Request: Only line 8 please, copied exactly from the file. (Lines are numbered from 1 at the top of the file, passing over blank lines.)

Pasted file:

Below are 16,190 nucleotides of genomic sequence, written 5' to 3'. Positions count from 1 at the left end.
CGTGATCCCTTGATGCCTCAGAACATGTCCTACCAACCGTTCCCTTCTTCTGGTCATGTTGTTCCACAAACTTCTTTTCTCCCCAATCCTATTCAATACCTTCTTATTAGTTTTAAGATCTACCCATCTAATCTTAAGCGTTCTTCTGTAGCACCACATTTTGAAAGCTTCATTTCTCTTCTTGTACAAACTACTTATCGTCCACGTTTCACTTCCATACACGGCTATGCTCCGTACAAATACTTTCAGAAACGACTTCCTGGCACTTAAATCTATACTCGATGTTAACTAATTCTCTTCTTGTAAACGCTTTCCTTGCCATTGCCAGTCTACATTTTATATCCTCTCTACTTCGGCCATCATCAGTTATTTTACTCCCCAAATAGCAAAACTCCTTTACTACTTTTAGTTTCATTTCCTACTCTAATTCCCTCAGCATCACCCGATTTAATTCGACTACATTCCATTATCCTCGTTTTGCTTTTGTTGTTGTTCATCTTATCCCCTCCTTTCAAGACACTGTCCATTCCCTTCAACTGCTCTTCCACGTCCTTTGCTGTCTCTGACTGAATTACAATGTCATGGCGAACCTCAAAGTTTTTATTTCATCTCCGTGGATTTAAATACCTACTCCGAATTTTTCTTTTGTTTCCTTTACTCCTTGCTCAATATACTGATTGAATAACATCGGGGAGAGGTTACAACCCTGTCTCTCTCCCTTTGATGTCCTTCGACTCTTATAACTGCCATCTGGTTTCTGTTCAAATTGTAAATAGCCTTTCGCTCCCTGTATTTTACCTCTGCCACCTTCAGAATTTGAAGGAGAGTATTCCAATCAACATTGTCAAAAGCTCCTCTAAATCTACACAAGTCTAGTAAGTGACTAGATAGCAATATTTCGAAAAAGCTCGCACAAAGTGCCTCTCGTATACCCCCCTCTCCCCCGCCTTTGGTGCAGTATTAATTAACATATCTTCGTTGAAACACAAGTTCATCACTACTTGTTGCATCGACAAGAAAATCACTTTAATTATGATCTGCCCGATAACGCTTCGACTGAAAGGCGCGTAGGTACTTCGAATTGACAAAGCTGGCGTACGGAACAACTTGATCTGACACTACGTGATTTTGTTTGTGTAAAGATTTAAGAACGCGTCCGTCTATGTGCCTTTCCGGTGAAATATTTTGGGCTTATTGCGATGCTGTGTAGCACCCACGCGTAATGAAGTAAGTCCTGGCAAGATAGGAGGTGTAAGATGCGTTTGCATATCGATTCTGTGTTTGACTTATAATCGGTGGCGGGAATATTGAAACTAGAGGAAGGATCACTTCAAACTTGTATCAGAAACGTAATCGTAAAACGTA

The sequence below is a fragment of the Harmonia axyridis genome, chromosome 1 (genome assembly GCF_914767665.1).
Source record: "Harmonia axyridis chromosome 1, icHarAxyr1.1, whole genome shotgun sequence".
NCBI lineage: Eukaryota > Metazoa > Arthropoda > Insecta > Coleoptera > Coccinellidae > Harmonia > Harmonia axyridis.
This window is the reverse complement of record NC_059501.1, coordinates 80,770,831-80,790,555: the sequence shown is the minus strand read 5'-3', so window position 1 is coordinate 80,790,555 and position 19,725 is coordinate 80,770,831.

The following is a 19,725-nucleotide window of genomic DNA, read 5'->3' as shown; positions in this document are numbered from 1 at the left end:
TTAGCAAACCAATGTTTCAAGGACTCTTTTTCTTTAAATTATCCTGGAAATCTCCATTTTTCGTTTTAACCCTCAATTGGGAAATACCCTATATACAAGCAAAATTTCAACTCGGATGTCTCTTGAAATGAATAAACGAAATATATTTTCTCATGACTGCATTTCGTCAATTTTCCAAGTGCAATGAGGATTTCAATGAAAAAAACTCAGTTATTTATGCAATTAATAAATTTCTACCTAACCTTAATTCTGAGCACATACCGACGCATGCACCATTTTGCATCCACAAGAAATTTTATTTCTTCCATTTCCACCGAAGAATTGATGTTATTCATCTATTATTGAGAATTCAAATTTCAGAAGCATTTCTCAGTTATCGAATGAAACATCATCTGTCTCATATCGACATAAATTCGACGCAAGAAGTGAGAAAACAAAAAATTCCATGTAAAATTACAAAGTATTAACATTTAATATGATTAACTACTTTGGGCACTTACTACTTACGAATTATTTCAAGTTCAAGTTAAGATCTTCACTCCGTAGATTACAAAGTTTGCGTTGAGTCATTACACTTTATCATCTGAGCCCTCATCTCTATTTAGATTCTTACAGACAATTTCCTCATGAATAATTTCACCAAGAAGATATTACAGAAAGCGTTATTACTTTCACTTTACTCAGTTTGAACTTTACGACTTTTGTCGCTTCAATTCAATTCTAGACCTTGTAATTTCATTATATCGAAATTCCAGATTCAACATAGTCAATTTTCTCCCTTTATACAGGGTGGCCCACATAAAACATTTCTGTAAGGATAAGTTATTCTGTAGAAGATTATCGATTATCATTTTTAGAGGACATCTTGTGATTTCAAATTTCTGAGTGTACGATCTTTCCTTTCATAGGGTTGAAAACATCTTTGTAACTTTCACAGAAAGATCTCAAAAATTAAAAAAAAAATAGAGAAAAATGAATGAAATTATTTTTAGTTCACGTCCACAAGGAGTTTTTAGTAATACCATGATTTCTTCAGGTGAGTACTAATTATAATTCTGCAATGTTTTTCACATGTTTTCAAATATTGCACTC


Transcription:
TTAGCAAACCAATGTTTCAAGGACTCTTTTTCTTTAAATTATCCTGGAAATCTCCATTTTTCGTTTTAACCCTCAATTGGGAAATACCCTATATACAAGCAAAATTTCAACTCGGATGTCTCTTGAAATGAATAAACGAAATATATTTTCTCATGACTGCATTTCGTCAATTTTCCAAGTGCAATGAGGATTTCAATGAAAAAAACTCAGTTATTTATGCAATTAATAAATTTCTACCTAACCTTAATTCTGAGCACATACCGACGCATGCACCATTTTGCATCCACAAGAAATTTTATTTCTTCCATTTCCACCGAAGAATTGATGTTATTCATCTATTATTGAGAATTCAAATTTCAGAAGCATTTCTCAGTTATCGAATGAAACATCATCTGTCTCATATCGACATAAATTCGACGCAAGAAGTGAGAAAACAAAAAATTCCATGTAAAATTACAAAGTATTAACATTTAATATGATTAACTACTTTGGGCACTTACTACTTACGAATTATTTCAAGTTCAAGTTAAGATCTTCACTCCGTAGATTACAAAGTTTGCGTTGAGTCATTACACTTTATCATCTGAGCCCTCATCTCTATTTAGATTCTTACAGACAATTTCCTCATGAATAATTTCACCAAGAAGATATTACAGAAAGCGTTATTACTTTCACTTTACTCAGTTTGAACTTTACGACTTTTGTCGCTTCAATTCAATTCTAGACCTTGTAATTTCATTATATCGAAATTCCAGATTCAACATAGTCAATTTTCTCCCTTTATACAGGGTGGCCCACATAAAACATTTCTGTAAGGATAAGTTATTCTGTAGAAGATTATCGATTATCATTTTTAGAGGACATCTTGTGATTTCAAATTTCTGAGTGTACGATCTTTCCTTTCATAGGGTTGAAAACATCTTTGTAACTTTCACAGAAAGATCTCAAAAATTAAAAAAAAAATAGAGAAAAATGAATGAAATTATTTTTAGTTCACGTCCACAAGGAGTTTTTAGTAATACCATGATTTCTTCAGGTGAGTACTAATTATAATTCTGCAATGTTTTTCACATGTTTTCAAATATTGCACTC